run this drop, visit the Thunder Rock campground before
you go to the put-in. To skirt this drop, paddle down
the Class I-II natural streambed on river right. The
left side of the turbine chute, across from
Edge-of-the-World, is reinforced with concrete. You want to run the drop
directly across from the concreted-in section, and you don't
want to miss the main slot.
Saturday my son Jesse, Dave Beckner and myself removed all the wood from Alien Boof. We ran Alien on Saturday but the strainer did make it harder to run since it was right where we normally run Alien. There was quit a bit of wood piled up on the drop some pieces were 12 inches in diameter an 8 feet long. I will post some pictures of the wood before we removed it.
As a result of the the accident that occurred last weekend on Alien ledge, I think it is crucial that the streamkeeper add a warning about the terminal seive in order to prevent future tragedy. For more information, read the posts on boater talk or email me firstname.lastname@example.org
We'll always remember you, Stan.
We have had releases on this reach but don't show any currently. This information is
gathered by the public. If you know about releases then contact us about them. If
you would volunteer to enter the releases, then reach out to us.
This is a dam release river that primarily runs on weekends March through October. Check the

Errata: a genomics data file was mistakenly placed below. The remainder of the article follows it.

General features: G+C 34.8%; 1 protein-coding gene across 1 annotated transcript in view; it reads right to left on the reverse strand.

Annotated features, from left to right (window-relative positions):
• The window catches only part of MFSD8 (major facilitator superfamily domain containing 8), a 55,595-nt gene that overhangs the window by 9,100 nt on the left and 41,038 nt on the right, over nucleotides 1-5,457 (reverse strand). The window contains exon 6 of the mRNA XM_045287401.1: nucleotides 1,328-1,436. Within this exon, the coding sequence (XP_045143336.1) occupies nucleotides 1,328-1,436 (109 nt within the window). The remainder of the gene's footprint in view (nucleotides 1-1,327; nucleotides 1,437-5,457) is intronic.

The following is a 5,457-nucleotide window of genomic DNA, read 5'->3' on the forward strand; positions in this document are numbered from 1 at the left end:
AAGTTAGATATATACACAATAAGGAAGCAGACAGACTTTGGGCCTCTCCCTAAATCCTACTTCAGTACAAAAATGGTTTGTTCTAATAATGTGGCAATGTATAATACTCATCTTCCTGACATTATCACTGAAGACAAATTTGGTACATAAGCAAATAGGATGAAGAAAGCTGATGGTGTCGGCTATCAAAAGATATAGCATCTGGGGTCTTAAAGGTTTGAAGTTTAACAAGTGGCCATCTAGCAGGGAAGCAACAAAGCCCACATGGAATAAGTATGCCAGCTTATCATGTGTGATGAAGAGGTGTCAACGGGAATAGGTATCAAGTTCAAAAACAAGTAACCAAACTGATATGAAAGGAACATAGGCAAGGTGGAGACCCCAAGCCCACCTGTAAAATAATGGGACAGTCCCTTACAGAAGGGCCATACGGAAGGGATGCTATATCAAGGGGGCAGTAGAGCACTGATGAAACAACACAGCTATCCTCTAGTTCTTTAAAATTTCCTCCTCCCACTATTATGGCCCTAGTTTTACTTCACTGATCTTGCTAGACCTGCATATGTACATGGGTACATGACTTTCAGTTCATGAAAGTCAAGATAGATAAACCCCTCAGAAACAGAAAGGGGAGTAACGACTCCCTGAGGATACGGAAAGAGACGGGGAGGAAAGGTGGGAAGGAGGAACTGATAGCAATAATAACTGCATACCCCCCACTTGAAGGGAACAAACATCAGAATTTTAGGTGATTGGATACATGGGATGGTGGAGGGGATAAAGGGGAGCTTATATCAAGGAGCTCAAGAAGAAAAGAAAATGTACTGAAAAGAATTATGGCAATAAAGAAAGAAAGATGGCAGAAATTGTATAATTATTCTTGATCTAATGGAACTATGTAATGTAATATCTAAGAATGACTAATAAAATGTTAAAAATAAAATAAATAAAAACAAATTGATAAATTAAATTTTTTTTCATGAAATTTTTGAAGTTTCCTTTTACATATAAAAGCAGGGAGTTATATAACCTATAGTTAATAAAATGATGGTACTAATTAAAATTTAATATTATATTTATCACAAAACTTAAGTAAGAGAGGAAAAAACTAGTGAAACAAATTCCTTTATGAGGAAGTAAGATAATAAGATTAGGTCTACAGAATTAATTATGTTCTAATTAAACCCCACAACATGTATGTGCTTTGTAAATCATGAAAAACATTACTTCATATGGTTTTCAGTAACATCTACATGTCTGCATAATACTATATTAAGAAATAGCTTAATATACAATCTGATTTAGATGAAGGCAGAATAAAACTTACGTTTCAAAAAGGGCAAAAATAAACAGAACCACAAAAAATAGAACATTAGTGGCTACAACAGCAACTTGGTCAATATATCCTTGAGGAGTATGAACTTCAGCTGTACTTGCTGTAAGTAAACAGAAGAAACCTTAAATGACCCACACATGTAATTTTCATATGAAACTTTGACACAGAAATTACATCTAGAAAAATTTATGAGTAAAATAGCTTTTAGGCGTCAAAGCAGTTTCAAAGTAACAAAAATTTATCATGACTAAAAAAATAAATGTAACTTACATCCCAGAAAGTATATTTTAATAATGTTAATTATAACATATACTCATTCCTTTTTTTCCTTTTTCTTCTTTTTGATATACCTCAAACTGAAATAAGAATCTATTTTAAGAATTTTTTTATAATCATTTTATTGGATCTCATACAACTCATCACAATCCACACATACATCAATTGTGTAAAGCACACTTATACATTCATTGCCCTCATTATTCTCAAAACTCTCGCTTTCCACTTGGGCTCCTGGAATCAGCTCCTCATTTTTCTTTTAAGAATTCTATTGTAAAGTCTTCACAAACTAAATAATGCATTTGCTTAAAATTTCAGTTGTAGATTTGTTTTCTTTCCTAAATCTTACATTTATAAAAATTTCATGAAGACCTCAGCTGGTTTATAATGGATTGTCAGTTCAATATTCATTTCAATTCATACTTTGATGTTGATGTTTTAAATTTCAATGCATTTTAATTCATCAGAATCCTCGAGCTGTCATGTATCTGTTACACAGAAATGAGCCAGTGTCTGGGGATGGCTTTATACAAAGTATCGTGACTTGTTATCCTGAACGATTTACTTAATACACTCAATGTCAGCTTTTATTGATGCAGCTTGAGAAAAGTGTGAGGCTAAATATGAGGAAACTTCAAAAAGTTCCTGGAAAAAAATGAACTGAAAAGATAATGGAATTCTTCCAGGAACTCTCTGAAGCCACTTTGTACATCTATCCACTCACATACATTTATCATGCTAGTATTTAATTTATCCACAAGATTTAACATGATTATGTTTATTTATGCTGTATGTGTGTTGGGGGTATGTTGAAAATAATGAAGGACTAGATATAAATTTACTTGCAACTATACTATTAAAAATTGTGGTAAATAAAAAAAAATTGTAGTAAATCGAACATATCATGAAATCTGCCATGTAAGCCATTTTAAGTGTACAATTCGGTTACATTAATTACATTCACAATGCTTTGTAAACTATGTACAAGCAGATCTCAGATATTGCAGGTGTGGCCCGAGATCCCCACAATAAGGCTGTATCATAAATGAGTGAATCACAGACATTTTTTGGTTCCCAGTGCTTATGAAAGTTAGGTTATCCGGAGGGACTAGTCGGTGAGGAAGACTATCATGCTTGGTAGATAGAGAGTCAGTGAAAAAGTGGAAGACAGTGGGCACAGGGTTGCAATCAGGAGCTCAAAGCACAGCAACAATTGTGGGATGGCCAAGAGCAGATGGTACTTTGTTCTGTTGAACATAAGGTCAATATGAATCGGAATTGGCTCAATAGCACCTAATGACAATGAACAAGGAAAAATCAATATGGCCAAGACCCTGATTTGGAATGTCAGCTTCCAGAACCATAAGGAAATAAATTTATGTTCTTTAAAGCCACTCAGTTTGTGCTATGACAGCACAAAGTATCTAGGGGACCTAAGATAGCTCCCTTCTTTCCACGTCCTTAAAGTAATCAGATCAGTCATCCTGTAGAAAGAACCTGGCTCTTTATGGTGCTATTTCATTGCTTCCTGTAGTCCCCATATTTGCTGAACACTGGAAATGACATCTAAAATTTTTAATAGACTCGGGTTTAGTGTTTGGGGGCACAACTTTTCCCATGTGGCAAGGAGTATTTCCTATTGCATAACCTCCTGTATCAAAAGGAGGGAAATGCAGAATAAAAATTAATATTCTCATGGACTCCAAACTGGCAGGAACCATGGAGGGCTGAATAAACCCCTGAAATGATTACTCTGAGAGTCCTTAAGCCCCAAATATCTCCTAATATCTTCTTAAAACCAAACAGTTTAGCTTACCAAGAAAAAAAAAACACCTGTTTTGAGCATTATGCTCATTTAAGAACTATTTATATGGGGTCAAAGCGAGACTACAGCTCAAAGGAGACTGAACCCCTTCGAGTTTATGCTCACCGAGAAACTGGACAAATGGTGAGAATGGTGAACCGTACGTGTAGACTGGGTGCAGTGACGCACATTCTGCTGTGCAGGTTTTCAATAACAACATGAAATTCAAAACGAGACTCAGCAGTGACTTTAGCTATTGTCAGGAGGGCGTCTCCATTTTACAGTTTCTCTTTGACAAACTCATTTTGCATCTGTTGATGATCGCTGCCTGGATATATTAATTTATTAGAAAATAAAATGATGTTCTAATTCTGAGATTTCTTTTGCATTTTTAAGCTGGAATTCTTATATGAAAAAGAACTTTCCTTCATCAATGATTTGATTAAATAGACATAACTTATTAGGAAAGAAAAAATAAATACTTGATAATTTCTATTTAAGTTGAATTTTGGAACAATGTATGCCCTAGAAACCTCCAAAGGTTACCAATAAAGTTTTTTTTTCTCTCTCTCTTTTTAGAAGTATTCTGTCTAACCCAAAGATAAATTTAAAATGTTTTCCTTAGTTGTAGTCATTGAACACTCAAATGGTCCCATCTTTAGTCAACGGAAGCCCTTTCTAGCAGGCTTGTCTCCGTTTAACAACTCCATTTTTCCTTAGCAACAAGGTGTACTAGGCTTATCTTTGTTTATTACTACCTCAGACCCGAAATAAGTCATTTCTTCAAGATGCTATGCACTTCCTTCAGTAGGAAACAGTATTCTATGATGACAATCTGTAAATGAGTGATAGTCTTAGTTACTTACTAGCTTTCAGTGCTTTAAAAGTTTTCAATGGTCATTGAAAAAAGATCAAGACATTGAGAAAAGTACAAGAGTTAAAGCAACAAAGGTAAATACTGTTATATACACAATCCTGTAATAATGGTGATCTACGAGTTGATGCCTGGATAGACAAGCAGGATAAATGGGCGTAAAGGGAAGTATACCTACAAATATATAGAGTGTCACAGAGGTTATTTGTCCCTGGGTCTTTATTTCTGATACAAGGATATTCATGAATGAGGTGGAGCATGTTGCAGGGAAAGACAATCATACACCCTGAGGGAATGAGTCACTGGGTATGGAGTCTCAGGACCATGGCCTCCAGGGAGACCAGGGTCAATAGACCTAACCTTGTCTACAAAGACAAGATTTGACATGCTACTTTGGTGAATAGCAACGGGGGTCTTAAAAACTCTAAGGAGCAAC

TVA release schedule for specific dates and times.
Permits are not required for this reach.
We have no additional detail on this route.
Use the map below to calculate how
to arrive to the main town from your zipcode.
Upper Ocoee - Alien Boof
Olympic Section of Ocoee
TVA releases sludge into Ocoee
Blue Hole skylight - Upper Ocoee
The Blue Hole -- Upper Ocoee
Alien Boof Sieve -- Inside the grotto
Alien Boof Sieve -- Upper Ocoee, TN
Alien Boof Sieve-- Upper Ocoee River, TN
Alien Boof Sieve -- Upper Ocoee River, TN
Alien Boof line passing over sieve -- Upper Ocoee, TN
upper ocoee with water
Yell, Showing up the young punks!
The Costa Rican All Star
Taking a bow in Calahans
Keith Yell Tears It Up
Calahans Rapid 8-21-05
Drunk as sh** at O.A.R.
Reach for the sky
Sieve at Alien Boof ledge (Ocoee)
alien boof, take 23....
The Alternate Line at Alien
Boof Class 101...the landing
Boof Class 101...off the lip
Adam Thomas at Alien Boof
Omer Hall at Alien Boof
Bad line at Alien
(RM) Trash Can / Roach Motel / Glass Slipper 2
(RM) Trash Can / Roach Motel / Glass Slipper 1
(RM) Blue Hole
(RM) Mickey's Ledge
(RM) Alien Boof
Congressman Zach Wamp and AW's Kevin Colburn
TVA Director Bill Baxter with AW's Kevin Colburn
Gordon Byrd hands paddling the Opper Ocoee
Jason Foley doing the Alien Boof Move
Gordon Byrd and the G Force doing the Alien Boof
Jason Foley on the Upper Ocoee
Upper Rio Chia Chia (Ocoee) boof
Alien Boof at Mikey's
American Whitewater Teva Championships 2002
Tao Berman rides Smiley
Gordon Byrd doing Alien Boof on the Upper Ocoee
Jeremy Perry Raft Guiding at Dave's Pride Rapid
Jason Foley on the Upper Ocoee River
Gordon Byrd running Dave's Pride Rapid on the Upper Ocoee River.
Dave Wilson running the Upper Ocoee
Wildlife, Ocoee Style
River Right at Huge
River Left at Huge
Summer Fun at the Ocoee
Left of Mikey's Ledge
If someone gets hurt on a river, or you read about a whitewater-related injury, please report it to
American Whitewater. Don't worry about multiple submissions from other witnesses, as our safety
editors will turn multiple witness reports into a single unified accident report.